Good dads stay in your heart.
On Father’s Day, like I have before, I will go to the water where he first learned to sail. I will see his handsome smile, hear his hearty laugh, feel his strength and become inspired again by the life he led.
Don McNeil, United Township High School Class of 1947, practiced dentistry on 41st Street in Moline for close to 50 years. In high school, the local newspaper called him a “Hilltop Heavyweight” when he advanced to the high school track meet in the discus and shot put. The high school football player, who liked to be in motion, once labelled himself as on the “high side of type A.”
We grew up watching him in action. We saw him, with the help of my older brother, rescue a family friend who was moments from drowning in wavy Lake Michigan, while onlookers watched the dramatic water rescue from the shoreline.
The summer after that rescue, a sailboat capsized in a sudden storm on Lake Michigan. My dad took me along on a small sailboat to try to find the man lost out in the water. Through the blinding rain, we sailed a long time as he yelled out into the water.
When we sailed back to shore, we were greeted by a hysterical young woman who realized that her husband had drowned. At 9 years old, I learned how fast a life can be lost in Lake Michigan that acts like a fresh-water ocean on stormy days.
Another time, in April 1966, he and my older brother tried unsuccessfully to save the lives of two drowning fisherman who had fallen out of their fishing boat in the cold waters of the Mississippi River. There are still TV clips of the local TV reporter interviewing my dad on that tragic day in Moline.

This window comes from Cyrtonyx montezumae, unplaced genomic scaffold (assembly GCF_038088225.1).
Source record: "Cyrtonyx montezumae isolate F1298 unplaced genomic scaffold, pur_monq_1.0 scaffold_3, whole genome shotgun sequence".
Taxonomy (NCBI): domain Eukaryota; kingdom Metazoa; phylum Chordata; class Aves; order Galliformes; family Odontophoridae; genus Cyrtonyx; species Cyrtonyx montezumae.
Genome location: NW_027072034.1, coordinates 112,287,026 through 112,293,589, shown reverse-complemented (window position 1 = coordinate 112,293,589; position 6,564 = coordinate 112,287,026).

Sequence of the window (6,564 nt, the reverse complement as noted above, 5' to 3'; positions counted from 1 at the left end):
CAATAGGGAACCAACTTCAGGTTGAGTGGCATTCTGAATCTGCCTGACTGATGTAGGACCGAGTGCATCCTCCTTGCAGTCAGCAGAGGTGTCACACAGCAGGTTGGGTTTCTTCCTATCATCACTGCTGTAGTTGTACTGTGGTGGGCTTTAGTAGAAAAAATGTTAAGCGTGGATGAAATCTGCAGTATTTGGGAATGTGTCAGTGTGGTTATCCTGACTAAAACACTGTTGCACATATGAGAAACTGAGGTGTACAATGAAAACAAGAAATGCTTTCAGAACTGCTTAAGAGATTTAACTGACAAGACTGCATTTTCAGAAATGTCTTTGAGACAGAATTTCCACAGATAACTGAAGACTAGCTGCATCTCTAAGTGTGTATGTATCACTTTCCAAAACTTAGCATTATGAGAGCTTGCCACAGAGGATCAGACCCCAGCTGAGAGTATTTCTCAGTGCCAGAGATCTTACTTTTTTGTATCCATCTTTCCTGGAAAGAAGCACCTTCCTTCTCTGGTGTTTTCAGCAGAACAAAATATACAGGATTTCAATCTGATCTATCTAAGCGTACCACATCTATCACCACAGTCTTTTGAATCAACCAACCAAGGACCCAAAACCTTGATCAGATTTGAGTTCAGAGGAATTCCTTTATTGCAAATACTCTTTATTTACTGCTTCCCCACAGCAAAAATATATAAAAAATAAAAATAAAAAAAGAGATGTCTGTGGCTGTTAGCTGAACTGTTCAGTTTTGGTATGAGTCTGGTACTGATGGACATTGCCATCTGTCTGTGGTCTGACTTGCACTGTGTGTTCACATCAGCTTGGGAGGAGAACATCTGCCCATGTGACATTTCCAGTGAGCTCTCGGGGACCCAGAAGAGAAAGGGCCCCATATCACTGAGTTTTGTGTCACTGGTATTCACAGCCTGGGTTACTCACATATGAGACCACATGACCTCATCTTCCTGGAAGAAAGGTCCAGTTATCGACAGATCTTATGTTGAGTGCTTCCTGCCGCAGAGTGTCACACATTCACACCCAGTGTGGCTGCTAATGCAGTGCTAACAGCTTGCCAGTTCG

Like so many good dads out there, my dad taught us much during his 75 years. He taught us about loving food and how to devour a dozen ears of sweet corn in a few minutes. He taught us about loyalty -- he was the strongest advocate in our corner. He taught us about education -- he made sure his five children made it through college and encouraged his patients to do the same.
He taught us about laughter -- more than a few told me the Quad-Cities had just lost a lot of laughs when he passed away.
He taught us about service to others and treated the CEO and the janitor with the same level of respect. He showed us that one man, or woman, can make a difference. Raised in humble beginnings, he traveled far in life.
He taught us about love and commitment -- he never gave up on my mom whose final years were affected by Alzheimer’s. Like so many caregivers, my dad’s ship went down as he was trying to take care of my mom.
The unyielding love and support he gave us throughout our lives was returned to him during his final weeks, as family and friends surrounded him at my brother’s cottage on Lake Michigan. He passed away on a quiet Monday afternoon in July, facing the sun and the lake as his grandchildren splashed in the water.
And in the end, he’s with us. He’s with us when the wind blows across Lake Michigan that was his happiest spot in summer. He’s with us when any of his 14 grandchildren achieve a new milestone -- graduation, weddings, jobs -- in life.
In his last days, he told his kids, “Full sails ahead … take care of your families, take care of your kids.” Good dads, and moms, are like that. They stay with you; they stay in your heart.